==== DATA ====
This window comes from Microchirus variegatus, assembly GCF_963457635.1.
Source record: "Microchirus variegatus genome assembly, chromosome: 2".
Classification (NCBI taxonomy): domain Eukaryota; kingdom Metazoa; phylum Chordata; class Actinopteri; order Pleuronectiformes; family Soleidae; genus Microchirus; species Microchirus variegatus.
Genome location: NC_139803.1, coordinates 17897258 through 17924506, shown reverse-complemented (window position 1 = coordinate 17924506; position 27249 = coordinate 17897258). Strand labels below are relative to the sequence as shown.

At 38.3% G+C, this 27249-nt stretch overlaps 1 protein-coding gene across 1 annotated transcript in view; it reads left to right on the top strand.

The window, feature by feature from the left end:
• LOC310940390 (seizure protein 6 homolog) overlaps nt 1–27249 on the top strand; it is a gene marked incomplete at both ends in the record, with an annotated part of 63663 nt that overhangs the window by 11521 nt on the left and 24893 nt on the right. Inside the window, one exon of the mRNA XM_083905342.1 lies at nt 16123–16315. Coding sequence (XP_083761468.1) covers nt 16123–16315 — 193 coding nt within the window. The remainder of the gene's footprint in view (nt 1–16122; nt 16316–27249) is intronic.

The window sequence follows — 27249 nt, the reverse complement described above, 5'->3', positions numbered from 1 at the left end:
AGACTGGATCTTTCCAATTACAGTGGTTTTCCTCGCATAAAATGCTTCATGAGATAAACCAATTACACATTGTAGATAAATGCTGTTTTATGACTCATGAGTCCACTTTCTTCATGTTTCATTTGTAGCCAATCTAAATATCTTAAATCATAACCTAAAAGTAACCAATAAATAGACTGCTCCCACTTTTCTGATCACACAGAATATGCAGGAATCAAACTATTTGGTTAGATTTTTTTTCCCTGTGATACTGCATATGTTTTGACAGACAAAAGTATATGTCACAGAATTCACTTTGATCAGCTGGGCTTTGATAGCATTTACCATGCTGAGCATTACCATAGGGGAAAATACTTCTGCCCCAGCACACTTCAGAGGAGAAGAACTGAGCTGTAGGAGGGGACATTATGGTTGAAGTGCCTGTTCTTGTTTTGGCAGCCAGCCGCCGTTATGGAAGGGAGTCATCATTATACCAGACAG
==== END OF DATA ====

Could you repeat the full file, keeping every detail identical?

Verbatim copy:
This window comes from Microchirus variegatus, assembly GCF_963457635.1.
Source record: "Microchirus variegatus genome assembly, chromosome: 2".
Classification (NCBI taxonomy): domain Eukaryota; kingdom Metazoa; phylum Chordata; class Actinopteri; order Pleuronectiformes; family Soleidae; genus Microchirus; species Microchirus variegatus.
Genome location: NC_139803.1, coordinates 17897258 through 17924506, shown reverse-complemented (window position 1 = coordinate 17924506; position 27249 = coordinate 17897258). Strand labels below are relative to the sequence as shown.

At 38.3% G+C, this 27249-nt stretch overlaps 1 protein-coding gene across 1 annotated transcript in view; it reads left to right on the top strand.

The window, feature by feature from the left end:
• LOC310940390 (seizure protein 6 homolog) overlaps nt 1–27249 on the top strand; it is a gene marked incomplete at both ends in the record, with an annotated part of 63663 nt that overhangs the window by 11521 nt on the left and 24893 nt on the right. Inside the window, one exon of the mRNA XM_083905342.1 lies at nt 16123–16315. Coding sequence (XP_083761468.1) covers nt 16123–16315 — 193 coding nt within the window. The remainder of the gene's footprint in view (nt 1–16122; nt 16316–27249) is intronic.

The window sequence follows — 27249 nt, the reverse complement described above, 5'->3', positions numbered from 1 at the left end:
AGACTGGATCTTTCCAATTACAGTGGTTTTCCTCGCATAAAATGCTTCATGAGATAAACCAATTACACATTGTAGATAAATGCTGTTTTATGACTCATGAGTCCACTTTCTTCATGTTTCATTTGTAGCCAATCTAAATATCTTAAATCATAACCTAAAAGTAACCAATAAATAGACTGCTCCCACTTTTCTGATCACACAGAATATGCAGGAATCAAACTATTTGGTTAGATTTTTTTTCCCTGTGATACTGCATATGTTTTGACAGACAAAAGTATATGTCACAGAATTCACTTTGATCAGCTGGGCTTTGATAGCATTTACCATGCTGAGCATTACCATAGGGGAAAATACTTCTGCCCCAGCACACTTCAGAGGAGAAGAACTGAGCTGTAGGAGGGGACATTATGGTTGAAGTGCCTGTTCTTGTTTTGGCAGCCAGCCGCCGTTATGGAAGGGAGTCATCATTATACCAGACAG